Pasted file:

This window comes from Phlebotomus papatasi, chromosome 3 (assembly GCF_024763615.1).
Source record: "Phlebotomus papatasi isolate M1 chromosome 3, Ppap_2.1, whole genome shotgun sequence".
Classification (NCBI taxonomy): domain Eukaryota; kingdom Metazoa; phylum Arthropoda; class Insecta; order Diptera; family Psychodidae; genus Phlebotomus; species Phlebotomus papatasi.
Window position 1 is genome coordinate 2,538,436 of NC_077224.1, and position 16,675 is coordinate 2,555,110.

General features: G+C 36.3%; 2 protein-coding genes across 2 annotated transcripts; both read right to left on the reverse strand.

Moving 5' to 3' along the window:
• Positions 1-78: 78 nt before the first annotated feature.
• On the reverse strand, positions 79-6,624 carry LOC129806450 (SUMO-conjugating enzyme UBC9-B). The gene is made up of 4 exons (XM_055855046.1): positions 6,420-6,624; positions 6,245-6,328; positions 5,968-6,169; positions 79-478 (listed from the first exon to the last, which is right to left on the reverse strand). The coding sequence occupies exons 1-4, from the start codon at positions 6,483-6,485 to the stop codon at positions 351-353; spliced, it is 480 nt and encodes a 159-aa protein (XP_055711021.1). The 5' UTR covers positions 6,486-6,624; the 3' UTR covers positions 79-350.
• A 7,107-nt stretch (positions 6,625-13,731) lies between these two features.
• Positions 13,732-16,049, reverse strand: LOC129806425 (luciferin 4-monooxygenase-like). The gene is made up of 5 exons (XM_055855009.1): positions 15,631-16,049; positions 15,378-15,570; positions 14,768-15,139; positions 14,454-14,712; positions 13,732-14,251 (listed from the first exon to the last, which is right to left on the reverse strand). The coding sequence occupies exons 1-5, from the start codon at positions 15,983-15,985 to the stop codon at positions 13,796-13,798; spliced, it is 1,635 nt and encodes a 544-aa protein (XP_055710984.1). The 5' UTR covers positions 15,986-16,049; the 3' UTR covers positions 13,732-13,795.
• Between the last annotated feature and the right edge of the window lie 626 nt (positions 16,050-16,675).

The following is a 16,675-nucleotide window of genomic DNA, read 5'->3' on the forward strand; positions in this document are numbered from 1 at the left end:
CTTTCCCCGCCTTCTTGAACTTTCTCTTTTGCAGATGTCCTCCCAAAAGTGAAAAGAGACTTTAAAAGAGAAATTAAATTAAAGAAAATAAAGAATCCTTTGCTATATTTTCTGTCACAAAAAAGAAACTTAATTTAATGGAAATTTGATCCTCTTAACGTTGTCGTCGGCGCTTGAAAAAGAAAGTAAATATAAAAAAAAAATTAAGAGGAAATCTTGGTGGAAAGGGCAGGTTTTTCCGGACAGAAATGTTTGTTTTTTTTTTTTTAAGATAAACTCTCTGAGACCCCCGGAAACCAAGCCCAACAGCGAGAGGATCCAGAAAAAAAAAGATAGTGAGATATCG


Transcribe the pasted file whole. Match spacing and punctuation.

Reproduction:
This window comes from Phlebotomus papatasi, chromosome 3 (assembly GCF_024763615.1).
Source record: "Phlebotomus papatasi isolate M1 chromosome 3, Ppap_2.1, whole genome shotgun sequence".
Classification (NCBI taxonomy): domain Eukaryota; kingdom Metazoa; phylum Arthropoda; class Insecta; order Diptera; family Psychodidae; genus Phlebotomus; species Phlebotomus papatasi.
Window position 1 is genome coordinate 2,538,436 of NC_077224.1, and position 16,675 is coordinate 2,555,110.

General features: G+C 36.3%; 2 protein-coding genes across 2 annotated transcripts; both read right to left on the reverse strand.

Moving 5' to 3' along the window:
• Positions 1-78: 78 nt before the first annotated feature.
• On the reverse strand, positions 79-6,624 carry LOC129806450 (SUMO-conjugating enzyme UBC9-B). The gene is made up of 4 exons (XM_055855046.1): positions 6,420-6,624; positions 6,245-6,328; positions 5,968-6,169; positions 79-478 (listed from the first exon to the last, which is right to left on the reverse strand). The coding sequence occupies exons 1-4, from the start codon at positions 6,483-6,485 to the stop codon at positions 351-353; spliced, it is 480 nt and encodes a 159-aa protein (XP_055711021.1). The 5' UTR covers positions 6,486-6,624; the 3' UTR covers positions 79-350.
• A 7,107-nt stretch (positions 6,625-13,731) lies between these two features.
• Positions 13,732-16,049, reverse strand: LOC129806425 (luciferin 4-monooxygenase-like). The gene is made up of 5 exons (XM_055855009.1): positions 15,631-16,049; positions 15,378-15,570; positions 14,768-15,139; positions 14,454-14,712; positions 13,732-14,251 (listed from the first exon to the last, which is right to left on the reverse strand). The coding sequence occupies exons 1-5, from the start codon at positions 15,983-15,985 to the stop codon at positions 13,796-13,798; spliced, it is 1,635 nt and encodes a 544-aa protein (XP_055710984.1). The 5' UTR covers positions 15,986-16,049; the 3' UTR covers positions 13,732-13,795.
• Between the last annotated feature and the right edge of the window lie 626 nt (positions 16,050-16,675).

The following is a 16,675-nucleotide window of genomic DNA, read 5'->3' on the forward strand; positions in this document are numbered from 1 at the left end:
CTTTCCCCGCCTTCTTGAACTTTCTCTTTTGCAGATGTCCTCCCAAAAGTGAAAAGAGACTTTAAAAGAGAAATTAAATTAAAGAAAATAAAGAATCCTTTGCTATATTTTCTGTCACAAAAAAGAAACTTAATTTAATGGAAATTTGATCCTCTTAACGTTGTCGTCGGCGCTTGAAAAAGAAAGTAAATATAAAAAAAAAATTAAGAGGAAATCTTGGTGGAAAGGGCAGGTTTTTCCGGACAGAAATGTTTGTTTTTTTTTTTTTAAGATAAACTCTCTGAGACCCCCGGAAACCAAGCCCAACAGCGAGAGGATCCAGAAAAAAAAAGATAGTGAGATATCG